9. Beth Niebuhr says:

    I”m glad that I don’t have to have those discussions anymore! I don’t think I said “Because I told you so” much if ever when my kids were growing up. Discussions about the rules, as you said, however, are much better than lectures!

    • Discussions are better than lectures but as a parent it can be hard not to lecture sometimes. You just get in a moment and go with it.

  10. Not having had children I can only relate from the perspective of once being one; some may argue that I am still one. I see that as a compliment most of the time. I completely agree with your assessment of rules and communicating at the appropriate time, the reasons behind them. I agree that fear is too often the foundation and am guessing that as a parent you would want your child to grow into a bigger child (like me) and be able to rationally think through rules, obligations, social norms, etiquette etc and base their reasons on pragmatism and feelings.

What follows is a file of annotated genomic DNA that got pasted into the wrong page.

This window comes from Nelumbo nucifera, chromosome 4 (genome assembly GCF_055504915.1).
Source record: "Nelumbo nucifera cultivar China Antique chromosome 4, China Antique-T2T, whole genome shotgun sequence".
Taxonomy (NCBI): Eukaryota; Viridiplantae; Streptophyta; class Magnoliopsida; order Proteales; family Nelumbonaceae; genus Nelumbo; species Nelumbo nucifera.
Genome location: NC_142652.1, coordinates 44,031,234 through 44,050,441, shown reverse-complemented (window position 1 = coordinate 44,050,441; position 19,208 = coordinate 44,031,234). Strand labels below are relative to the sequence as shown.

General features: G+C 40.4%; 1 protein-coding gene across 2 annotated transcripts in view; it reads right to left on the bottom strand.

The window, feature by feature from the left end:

• Haha. I can still act like a child sometimes too. However I can eventually rationally think though my issues whereas children need parental guidance.

  11. This is a nice post. It is nice, if we can convey our message to kids in an easy and understandable way. I feel that we have to come to their level while telling them something. Their level mean that we have to think and talk like them, so they will feel comfortable and listen to us. It is great advice that we must talk to them with open mind, no as ” I said so”

    Thank you for great post.